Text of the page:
US don lauds JAMB Registrar Oloyede at anti-corruption dialogue (

US don lauds JAMB Registrar Oloyede at anti-corruption dialogue


A Nigerian academic based in the United States of America, Toyin Falola, has praised the Registrar of the Joint Admissions and Matriculation Board (JAMB), Is-haq Oloyede, for his probity in running the agency.

Mr Falola, a professor of History at the University of Texas, Austin, USA, spoke on Tuesday at a policy dialogue on corruption in Abuja.

The event was organised by the Independent Corrupt Practices and Other Related Offences Commission (ICPC) in conjunction with the Anti-Corruption Academy of Nigeria.

Speaking on the theme of the dialogue, ‘Corruption, Social Norms and Behaviour Change in Nigeria,’ Mr Falola poured encomium on Mr Oloyede, a professor, for his exemplary leadership at JAMB.

“We must show leadership by example. Where is the Registrar of JAMB, Prof Is-haq Oloyede? Mr Falola asked, prompting the JAMB Registrar to stand up in the crowded ICPC auditorium, the venue of the event.

“I want to dedicate this lecture to Is-haq Oloyede who is here. We don’t have to look for examples. We already have an example,” he said, a rare recognition of top government officials in Nigeria.

Contrary to the widely held norm that public office in Nigeria is for personal enrichment, the renowned US academic said Mr Oloyede “has done his job without benefitting himself; thinking about the nation.”

The scholar added that the JAMB Registrar had endured “insults” for refusing to abuse his office.

“If we have people like him, I am sure we will solve this problem (of corruption),” he said.

Earlier in his address, Mr Falola called for a leadership reorientation in Nigeria to tackle graft.

He warned that failure by the “political elite” to tame political corruption could trigger dire consequences.

The chairperson of ICPC, Bolaji Owasanoye, in his welcome address, stressed the need for change in societal norms that perpetuate corruption.

Mr Owasanoye, a law professor and Senior Advocate of Nigeria (SAN), said, “Achieving the goal of behavioural change in a society with endemic corruption involves a complex and sometimes a long process…”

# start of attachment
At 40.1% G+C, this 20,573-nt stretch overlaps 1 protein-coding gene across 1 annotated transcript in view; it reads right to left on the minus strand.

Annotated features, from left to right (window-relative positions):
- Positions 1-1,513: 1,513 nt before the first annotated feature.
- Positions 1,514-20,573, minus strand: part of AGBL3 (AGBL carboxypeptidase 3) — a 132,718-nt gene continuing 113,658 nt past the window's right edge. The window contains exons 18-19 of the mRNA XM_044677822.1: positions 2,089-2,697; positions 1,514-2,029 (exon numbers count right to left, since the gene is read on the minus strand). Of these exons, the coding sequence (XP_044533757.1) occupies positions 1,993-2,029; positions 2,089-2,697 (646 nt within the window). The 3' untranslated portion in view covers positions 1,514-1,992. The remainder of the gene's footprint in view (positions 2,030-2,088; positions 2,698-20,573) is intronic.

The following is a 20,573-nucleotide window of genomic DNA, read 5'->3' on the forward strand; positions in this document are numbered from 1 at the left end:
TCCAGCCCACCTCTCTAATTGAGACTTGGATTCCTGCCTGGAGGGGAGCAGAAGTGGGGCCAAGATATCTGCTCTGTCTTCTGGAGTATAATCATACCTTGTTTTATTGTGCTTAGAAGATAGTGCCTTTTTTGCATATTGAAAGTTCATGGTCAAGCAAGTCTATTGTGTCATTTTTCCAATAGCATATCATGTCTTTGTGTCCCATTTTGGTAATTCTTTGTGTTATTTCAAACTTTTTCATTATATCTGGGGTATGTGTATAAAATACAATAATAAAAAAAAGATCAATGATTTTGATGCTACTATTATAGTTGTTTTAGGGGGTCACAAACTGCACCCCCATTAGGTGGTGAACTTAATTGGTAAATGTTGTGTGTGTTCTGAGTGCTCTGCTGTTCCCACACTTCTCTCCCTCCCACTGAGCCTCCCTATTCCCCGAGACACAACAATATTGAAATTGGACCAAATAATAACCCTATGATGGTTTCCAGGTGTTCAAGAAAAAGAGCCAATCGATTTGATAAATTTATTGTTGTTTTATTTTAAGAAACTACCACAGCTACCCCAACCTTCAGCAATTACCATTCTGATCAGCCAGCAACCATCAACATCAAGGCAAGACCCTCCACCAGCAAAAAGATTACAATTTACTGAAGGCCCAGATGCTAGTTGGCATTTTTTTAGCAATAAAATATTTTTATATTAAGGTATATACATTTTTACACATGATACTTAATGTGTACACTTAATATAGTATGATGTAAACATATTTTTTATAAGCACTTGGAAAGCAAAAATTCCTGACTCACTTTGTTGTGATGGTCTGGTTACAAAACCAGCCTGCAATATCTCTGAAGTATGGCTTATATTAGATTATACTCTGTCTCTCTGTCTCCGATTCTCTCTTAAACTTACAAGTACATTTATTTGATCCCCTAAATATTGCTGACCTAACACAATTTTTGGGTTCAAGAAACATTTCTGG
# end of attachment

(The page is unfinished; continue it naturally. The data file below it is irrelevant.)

He noted that the task before stakeholders is to “disentangle the web of issues involving political, social, economic, religious and ethnic factors that fuel corrupt practices.”

Mr Owasanoye identified societal expectations from peers, networks, groups and communities” as enablers of corruption in public service.

He urged participants at the gathering to dismantle social and cultural norms that pressurise public officials to pilfer public resources.


ICPC investigations had revealed extensive corruption scandals that allegedly took place at JAMB before Mr Oloyede emerged as the head of the examination body.

Mr Oloyede’s predecessor, Dibu Ojerinde, and four of his children, alongside companies linked to them, are being prosecuted by the ICPC for stealing.

In June 2023, the anti-graft agency re-arraigned Mr Ojerinde at the Federal High Court in Abuja after plea bargain talks broke down.

Similarly, the Economic and Financial Crimes Commission (EFCC) in 2019 arraigned a JAMB official, Philomina Chieshe, in Makurdi, Benue State, after she claimed a snake swallowed JAMB’s missing N35 million.

Annually, the agency generates billions of naira as proceeds from conducting entry examinations for high school graduates seeking university admissions in Nigeria.

But before Mr Oloyede emerged as the registrar, only a pittance was being remitted to the government from the revenue generated by the organisation.

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